It’s Not Just Taiwan

Late last week and into the weekend China and the United States each had a carrier group training in the South China Sea. On Thursday the USS Nimitz carrier strike group entered the South China Sea to conduct exercises. Within a day of arriving, the Nimitz group was being shadowed by PLAN (People’s Liberation Army Navy) vessels. China also dispatched the aircraft carrier Shandong and her escorts into the South China Sea shortly thereafter to conduct combat-oriented exercises. The move was undoubtedly in response to presence of the Nimitz group in a region which China increasingly claims as nothing less than territorial waters. The significance of the South China Sea to international trade is a main factor in the US 7th Fleet projecting a meaningful and consistent presence there.  

In a time where Western Pacific tensions are centered on Taiwan it is important to remind ourselves of the South China Sea’s importance to both the West and China. Beijing’s sweeping territorial claims there, its encroachment on islands claimed by its neighbors and the untapped natural resources beneath SCS waters make it clear China will not pump the brakes on its activities there. Add to the mixture the importance of the sea lanes there and it is clear that a crisis there, either by design or accident, could spiral out of control and lead to a major conflict.

Yet most Western and regional analysts continue pointing the finger at Taiwan as the main flash point in the region and the true objective of China’s designs. It hardly seems to be the case that China’s massive naval buildup in recent years is intended just to help bring about a successful conquest of Taiwan and nothing more. The Chinese strategic plan goes beyond Taiwan Strait and the island-nation south into the SCS and east to the First Island Chain. Eventually, the Chinese appetite will extend beyond these points and into the Indian Ocean and the waters of the Pacific beyond Philippines. Japan recognizes this to a degree, and it is assuredly one motivating factor present in Tokyo’s plans to enlarge the Japanese military.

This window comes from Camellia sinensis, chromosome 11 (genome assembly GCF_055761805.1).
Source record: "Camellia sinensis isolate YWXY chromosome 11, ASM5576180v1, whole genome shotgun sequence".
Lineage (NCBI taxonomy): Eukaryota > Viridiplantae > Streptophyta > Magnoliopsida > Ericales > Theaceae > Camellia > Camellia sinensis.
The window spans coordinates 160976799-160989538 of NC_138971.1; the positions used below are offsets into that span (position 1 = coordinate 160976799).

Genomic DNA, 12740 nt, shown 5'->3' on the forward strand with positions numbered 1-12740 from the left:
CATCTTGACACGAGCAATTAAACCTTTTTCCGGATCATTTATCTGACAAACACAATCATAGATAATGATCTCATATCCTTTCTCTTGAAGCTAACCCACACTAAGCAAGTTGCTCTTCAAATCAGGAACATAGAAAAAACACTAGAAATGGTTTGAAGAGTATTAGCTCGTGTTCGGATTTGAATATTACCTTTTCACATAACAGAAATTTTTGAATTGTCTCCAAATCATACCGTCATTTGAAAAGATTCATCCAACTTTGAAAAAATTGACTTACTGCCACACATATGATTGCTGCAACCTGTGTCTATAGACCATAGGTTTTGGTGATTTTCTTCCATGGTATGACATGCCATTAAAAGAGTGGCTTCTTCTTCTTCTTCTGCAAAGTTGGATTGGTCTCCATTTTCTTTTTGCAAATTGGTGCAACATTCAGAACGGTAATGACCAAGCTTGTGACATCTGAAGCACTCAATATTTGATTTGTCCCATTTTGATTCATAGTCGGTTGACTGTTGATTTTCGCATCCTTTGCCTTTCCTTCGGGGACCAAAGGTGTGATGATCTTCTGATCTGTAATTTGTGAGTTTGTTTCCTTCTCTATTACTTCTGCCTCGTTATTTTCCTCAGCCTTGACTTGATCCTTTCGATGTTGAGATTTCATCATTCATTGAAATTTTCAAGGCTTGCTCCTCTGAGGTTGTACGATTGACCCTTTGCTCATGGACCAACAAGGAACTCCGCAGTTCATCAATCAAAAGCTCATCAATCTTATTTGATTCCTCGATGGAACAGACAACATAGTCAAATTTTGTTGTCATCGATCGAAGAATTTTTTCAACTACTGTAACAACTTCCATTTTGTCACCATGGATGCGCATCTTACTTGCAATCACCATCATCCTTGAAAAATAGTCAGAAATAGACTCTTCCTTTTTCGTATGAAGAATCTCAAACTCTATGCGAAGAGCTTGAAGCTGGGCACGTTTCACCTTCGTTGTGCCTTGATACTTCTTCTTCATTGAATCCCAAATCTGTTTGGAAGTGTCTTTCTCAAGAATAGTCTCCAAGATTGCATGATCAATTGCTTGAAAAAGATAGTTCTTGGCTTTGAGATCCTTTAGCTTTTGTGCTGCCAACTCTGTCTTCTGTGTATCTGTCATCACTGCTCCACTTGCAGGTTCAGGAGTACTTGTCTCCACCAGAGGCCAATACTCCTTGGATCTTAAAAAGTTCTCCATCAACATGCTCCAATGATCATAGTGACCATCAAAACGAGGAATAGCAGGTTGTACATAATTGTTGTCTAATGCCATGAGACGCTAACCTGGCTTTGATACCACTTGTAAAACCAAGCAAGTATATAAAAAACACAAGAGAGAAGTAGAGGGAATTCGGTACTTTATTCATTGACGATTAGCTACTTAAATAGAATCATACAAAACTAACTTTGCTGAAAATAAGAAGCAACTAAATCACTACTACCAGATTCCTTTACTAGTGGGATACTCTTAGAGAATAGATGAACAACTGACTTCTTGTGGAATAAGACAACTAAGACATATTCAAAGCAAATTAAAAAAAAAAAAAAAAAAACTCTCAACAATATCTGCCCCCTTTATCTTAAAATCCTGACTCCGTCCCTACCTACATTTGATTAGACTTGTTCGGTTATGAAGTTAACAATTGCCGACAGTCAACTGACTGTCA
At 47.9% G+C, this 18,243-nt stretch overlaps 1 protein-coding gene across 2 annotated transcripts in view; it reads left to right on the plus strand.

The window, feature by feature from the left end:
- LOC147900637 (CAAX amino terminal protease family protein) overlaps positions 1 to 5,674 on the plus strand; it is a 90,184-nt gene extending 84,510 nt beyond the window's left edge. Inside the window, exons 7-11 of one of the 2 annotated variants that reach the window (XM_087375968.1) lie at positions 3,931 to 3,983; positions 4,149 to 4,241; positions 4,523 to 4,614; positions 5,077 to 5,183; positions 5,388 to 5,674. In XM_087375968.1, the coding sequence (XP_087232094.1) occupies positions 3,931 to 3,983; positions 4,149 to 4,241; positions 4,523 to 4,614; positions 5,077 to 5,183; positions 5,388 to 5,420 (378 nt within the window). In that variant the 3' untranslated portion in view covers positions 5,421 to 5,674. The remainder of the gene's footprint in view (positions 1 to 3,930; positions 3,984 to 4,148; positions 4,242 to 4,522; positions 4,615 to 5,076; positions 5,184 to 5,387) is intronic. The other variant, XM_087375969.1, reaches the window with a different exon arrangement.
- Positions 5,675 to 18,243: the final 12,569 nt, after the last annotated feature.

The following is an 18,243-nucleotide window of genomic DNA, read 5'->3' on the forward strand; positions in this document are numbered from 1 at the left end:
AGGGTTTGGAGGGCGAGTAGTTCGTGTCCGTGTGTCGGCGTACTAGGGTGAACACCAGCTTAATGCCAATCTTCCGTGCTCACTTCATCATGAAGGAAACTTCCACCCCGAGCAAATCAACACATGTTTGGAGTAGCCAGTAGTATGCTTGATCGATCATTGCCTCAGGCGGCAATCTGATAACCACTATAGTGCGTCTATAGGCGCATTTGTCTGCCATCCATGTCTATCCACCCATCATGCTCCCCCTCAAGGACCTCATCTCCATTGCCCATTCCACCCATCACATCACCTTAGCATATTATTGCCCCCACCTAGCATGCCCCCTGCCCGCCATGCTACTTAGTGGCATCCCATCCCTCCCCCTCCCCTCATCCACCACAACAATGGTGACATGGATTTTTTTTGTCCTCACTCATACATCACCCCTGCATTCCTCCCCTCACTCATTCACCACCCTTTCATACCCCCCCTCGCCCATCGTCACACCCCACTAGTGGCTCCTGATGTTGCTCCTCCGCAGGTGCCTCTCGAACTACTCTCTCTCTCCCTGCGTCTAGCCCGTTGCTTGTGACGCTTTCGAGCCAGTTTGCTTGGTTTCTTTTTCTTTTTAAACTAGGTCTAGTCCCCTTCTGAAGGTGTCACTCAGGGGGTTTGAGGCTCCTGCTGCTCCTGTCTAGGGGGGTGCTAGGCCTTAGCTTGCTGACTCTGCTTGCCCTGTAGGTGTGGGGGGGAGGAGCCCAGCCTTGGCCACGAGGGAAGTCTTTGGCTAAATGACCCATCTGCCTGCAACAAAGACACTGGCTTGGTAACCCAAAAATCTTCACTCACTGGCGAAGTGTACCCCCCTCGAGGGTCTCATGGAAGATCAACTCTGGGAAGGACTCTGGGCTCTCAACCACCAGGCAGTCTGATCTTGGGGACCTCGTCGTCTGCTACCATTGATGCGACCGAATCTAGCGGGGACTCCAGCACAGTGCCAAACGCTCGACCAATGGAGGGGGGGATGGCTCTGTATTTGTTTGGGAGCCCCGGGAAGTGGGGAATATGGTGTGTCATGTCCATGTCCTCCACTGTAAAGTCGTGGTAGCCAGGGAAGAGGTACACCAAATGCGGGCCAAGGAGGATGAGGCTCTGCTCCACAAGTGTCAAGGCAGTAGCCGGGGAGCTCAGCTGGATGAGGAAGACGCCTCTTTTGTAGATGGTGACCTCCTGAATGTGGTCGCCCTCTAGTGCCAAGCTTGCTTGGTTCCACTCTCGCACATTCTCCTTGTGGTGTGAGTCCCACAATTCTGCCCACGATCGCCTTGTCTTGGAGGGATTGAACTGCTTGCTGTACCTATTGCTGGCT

The bottom line is that China’s strategic goals extend beyond Taiwan. The sooner the United States and its allies apply this to their plans for challenging China, the better. Long story short: It’s not only Taiwan we need to think seriously about.

Taiwan Seeks Germany’s Help To Maintain ‘Regional Order’

With a delegation of German lawmakers spending the week in Taiwan, President Tsai Ing-wen is has requested Germany’s assistance in maintaining the ‘regional order.’ The appeal came in a meeting today between Tsai and the Germans, taking advantage of Berlin reevaluating its ties with China in an attempt to lessen German dependence on the PRC. Taiwan’s leader also commented that recent cases of ‘authoritarian expansionism’ prove democracies must come together.

Tsai is clearly taking a page from the Ukraine playbook and is moving to rally Western democracies around Taiwan as tensions between the island-nation and China have risen dangerously over the last seven months. A reasonable step under the circumstances, yet also one that will not bring about comparable results for a variety of reasons. Foremost is the reality that many Western nations, especially those in Europe, lack the military power and diplomatic clout to play a significant part in maintaining the ‘regional order’ in the Western Pacific.  Put another way, these nations offer little which can be used to help deter China from moving aggressively beyond its borders.

Using Germany as an example, the Deutsche Marine is a navy intended for regional operations. It cannot operate more than one or two warships beyond North Atlantic on its own. In a coalition , Germany can provide a decent number of warships to a coalition task force. But again, being able to operate and possibly fight in the Western Pacific is a bridge too far for the Deutsche Marine. Transporting military equipment to Taiwan in a time of crisis would be no easier. Economically and diplomatically, Germany has few instruments it can bring to bear to help deter China from moving aggressively on Taiwan. As the recent signals out of Berlin indicate, the Germans are waking up to the unenviable position its presently in with regards to China and is determined to level the playing field. Until this begins to materialize, however, Germany is limited in what it can provide to help keep the peace and China at bay in the Western Pacific.